Sunday, February 10, 2013

IBD Drug Costs

Are pharmaceutical companies evil?

A dose of Humira can cost as much as $750 without insurance.  The yearly cost of drugs like Humira, Cimzia, and Remicade are approximately $20,000 per person without aid.  This cost is staggering – how can a drug company justify charging so much money for a necessary drug?  The short, simplistic answer is that drug companies are for-profit entities.  They are beholden to shareholders to make money, and they need to continue making money to survive.  Like all business entities, pharmaceutical companies are bureaucracies and are not necessarily models of efficiency.  Some of the money goes to waste in the system, and some does go to line the pockets of executives.  Like all things in life, however, the reality isn’t that simple. (1)

The Cost of a New Drug

The cost to develop a new drug ranges anywhere from $4 billion to $12 billion US dollars. (2)  This number represents not only the raw research that goes into a particular drug, but all of the dead-end pathways followed by scientists on their path to development.  Basic testing is performed using computer models and then animal models.  Very few actual drugs make it to the clinical trial phase.  Clinical trials are broken up into three areas:

Phase 1 Trials.  These are small scale trials on healthy individuals to determine the safety of a drug.
Phase 2 Trials.  The second phase of trials are to determine the efficacy of a drug and to further evaluate the safety.  They are generally done on a medium scale of several hundred people.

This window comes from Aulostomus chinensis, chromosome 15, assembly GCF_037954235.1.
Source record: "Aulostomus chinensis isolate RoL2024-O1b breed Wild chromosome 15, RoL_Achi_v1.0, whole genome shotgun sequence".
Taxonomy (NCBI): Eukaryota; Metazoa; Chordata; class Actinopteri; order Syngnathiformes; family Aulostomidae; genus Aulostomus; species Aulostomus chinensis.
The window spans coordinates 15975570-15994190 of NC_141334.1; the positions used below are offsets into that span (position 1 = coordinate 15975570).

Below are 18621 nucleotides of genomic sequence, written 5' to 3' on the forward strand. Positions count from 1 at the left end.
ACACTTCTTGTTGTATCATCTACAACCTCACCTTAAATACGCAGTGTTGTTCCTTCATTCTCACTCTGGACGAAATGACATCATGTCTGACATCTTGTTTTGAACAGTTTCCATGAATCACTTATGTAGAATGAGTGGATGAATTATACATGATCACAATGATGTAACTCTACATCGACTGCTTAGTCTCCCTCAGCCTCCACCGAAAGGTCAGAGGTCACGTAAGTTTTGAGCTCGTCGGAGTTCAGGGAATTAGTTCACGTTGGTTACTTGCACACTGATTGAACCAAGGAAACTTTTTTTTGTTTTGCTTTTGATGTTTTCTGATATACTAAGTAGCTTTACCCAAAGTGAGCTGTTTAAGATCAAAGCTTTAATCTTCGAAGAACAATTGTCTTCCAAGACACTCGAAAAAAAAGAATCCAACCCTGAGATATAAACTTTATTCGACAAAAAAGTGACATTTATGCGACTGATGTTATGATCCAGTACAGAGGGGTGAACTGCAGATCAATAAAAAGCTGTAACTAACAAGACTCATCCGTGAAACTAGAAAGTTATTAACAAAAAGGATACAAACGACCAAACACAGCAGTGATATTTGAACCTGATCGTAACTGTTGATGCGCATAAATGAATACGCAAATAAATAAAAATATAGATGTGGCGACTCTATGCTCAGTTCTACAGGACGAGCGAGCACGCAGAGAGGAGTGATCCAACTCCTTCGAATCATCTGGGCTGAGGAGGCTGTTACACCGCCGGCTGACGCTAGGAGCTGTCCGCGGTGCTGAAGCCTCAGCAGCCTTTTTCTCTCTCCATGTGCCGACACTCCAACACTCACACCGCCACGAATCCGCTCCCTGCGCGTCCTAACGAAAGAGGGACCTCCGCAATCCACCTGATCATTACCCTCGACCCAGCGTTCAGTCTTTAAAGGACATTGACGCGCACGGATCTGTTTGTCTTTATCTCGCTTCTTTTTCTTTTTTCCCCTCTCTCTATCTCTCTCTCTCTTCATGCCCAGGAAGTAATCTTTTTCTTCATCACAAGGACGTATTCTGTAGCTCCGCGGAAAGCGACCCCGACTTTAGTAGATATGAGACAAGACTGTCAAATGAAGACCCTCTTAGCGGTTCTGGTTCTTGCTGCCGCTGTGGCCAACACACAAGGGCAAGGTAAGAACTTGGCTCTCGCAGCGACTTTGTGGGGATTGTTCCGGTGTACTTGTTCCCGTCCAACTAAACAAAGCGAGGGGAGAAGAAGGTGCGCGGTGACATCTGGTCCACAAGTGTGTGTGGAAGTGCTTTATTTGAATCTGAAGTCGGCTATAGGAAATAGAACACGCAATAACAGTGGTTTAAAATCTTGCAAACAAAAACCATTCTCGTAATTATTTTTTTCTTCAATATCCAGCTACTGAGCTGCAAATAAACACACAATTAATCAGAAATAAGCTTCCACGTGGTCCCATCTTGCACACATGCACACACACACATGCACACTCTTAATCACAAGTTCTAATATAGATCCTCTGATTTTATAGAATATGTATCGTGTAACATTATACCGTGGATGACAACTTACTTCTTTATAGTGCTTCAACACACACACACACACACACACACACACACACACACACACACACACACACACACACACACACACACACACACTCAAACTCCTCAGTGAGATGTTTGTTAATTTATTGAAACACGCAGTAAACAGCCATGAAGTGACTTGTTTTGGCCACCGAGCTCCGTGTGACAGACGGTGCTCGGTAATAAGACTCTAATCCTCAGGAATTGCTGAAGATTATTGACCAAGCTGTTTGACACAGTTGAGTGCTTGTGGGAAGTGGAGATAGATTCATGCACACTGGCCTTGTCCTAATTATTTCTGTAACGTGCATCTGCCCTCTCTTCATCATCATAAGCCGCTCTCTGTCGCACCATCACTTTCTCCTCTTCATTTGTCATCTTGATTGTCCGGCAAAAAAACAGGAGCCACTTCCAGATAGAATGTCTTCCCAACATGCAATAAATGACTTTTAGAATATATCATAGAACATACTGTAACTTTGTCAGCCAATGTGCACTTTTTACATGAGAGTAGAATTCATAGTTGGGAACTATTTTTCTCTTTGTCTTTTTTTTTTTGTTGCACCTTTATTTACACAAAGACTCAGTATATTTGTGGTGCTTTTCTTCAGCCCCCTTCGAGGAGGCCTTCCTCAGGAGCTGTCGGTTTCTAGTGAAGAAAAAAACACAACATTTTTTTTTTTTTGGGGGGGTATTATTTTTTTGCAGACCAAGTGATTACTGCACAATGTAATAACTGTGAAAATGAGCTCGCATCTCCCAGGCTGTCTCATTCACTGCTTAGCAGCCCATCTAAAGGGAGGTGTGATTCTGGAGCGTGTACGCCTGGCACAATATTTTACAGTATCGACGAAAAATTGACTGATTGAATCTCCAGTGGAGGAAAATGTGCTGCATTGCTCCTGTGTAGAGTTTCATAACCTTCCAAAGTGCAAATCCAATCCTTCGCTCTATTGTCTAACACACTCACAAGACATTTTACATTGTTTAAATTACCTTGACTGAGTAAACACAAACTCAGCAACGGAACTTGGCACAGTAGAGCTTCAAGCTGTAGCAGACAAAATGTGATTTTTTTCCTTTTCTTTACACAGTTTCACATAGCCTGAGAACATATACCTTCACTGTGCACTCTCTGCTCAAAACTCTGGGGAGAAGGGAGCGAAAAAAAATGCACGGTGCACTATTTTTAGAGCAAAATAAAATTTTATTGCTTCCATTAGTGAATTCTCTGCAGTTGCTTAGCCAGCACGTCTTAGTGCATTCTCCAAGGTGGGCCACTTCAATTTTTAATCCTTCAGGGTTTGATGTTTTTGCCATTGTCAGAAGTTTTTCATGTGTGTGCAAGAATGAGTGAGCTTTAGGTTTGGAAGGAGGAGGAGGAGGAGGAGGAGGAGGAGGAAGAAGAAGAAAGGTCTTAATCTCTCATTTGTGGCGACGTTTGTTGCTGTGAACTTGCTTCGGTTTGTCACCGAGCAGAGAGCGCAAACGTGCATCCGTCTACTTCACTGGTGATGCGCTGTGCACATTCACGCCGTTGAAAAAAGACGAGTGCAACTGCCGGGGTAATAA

Phase 3 Trials.  The final phase of trials are on several thousand individuals and further evaluate safety and efficacy, in addition to dosing and side effect confirmation.

Despite spending billions to get to clinical trials, the failure rate on them is very high.  94% of all drugs that reach clinical trials fail before coming to market – this includes 82% of phase 2 trials and 50% of phase 3 trials.  The 94% number also excludes drugs taken off the market post-trial.  This failure rate is also why we should be skeptical of promising results in animal studies (or pre-animal studies) ever reaching the market.

A second cost factor is the life of the drug.  The pharmaceutical company that developed a drug generally has 20 year of patent protection on exclusivity for making that drug.  In realistic terms, that is down to approximately 12 years from the time to drug is available on the market, leaving just that long to recoup R&D expenditures.(4)  Once a drug goes off-patent, generic manufacturers generally undercut the price (they don’t have to do the R&D or marketing, and their costs are limited to manufacturing costs) and it loses its profitability.